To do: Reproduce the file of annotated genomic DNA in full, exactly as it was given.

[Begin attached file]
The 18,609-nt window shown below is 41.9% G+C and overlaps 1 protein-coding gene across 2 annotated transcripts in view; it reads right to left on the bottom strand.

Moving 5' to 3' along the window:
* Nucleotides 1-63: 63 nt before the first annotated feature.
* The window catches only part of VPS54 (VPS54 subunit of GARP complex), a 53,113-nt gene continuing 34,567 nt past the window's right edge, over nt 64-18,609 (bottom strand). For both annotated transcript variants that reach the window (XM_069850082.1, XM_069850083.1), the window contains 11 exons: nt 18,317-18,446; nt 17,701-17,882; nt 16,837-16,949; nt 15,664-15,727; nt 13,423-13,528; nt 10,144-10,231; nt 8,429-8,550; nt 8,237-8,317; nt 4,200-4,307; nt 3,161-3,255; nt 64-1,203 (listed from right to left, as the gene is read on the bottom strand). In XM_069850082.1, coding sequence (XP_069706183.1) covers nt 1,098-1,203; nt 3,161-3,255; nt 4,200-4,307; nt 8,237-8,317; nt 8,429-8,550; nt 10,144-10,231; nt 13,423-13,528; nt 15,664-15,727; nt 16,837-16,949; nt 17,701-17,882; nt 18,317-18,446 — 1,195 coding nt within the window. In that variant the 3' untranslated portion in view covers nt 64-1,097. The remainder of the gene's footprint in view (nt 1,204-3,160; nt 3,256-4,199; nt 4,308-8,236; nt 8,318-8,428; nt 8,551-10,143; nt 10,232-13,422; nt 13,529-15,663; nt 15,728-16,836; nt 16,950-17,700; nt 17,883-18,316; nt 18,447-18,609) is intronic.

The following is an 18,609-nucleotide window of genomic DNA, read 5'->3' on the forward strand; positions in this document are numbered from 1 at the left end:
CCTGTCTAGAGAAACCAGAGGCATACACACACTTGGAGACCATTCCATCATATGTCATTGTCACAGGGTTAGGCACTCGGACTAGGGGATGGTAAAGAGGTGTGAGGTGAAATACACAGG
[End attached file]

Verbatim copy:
The 18,609-nt window shown below is 41.9% G+C and overlaps 1 protein-coding gene across 2 annotated transcripts in view; it reads right to left on the bottom strand.

Moving 5' to 3' along the window:
* Nucleotides 1-63: 63 nt before the first annotated feature.
* The window catches only part of VPS54 (VPS54 subunit of GARP complex), a 53,113-nt gene continuing 34,567 nt past the window's right edge, over nt 64-18,609 (bottom strand). For both annotated transcript variants that reach the window (XM_069850082.1, XM_069850083.1), the window contains 11 exons: nt 18,317-18,446; nt 17,701-17,882; nt 16,837-16,949; nt 15,664-15,727; nt 13,423-13,528; nt 10,144-10,231; nt 8,429-8,550; nt 8,237-8,317; nt 4,200-4,307; nt 3,161-3,255; nt 64-1,203 (listed from right to left, as the gene is read on the bottom strand). In XM_069850082.1, coding sequence (XP_069706183.1) covers nt 1,098-1,203; nt 3,161-3,255; nt 4,200-4,307; nt 8,237-8,317; nt 8,429-8,550; nt 10,144-10,231; nt 13,423-13,528; nt 15,664-15,727; nt 16,837-16,949; nt 17,701-17,882; nt 18,317-18,446 — 1,195 coding nt within the window. In that variant the 3' untranslated portion in view covers nt 64-1,097. The remainder of the gene's footprint in view (nt 1,204-3,160; nt 3,256-4,199; nt 4,308-8,236; nt 8,318-8,428; nt 8,551-10,143; nt 10,232-13,422; nt 13,529-15,663; nt 15,728-16,836; nt 16,950-17,700; nt 17,883-18,316; nt 18,447-18,609) is intronic.

The following is an 18,609-nucleotide window of genomic DNA, read 5'->3' on the forward strand; positions in this document are numbered from 1 at the left end:
CCTGTCTAGAGAAACCAGAGGCATACACACACTTGGAGACCATTCCATCATATGTCATTGTCACAGGGTTAGGCACTCGGACTAGGGGATGGTAAAGAGGTGTGAGGTGAAATACACAGG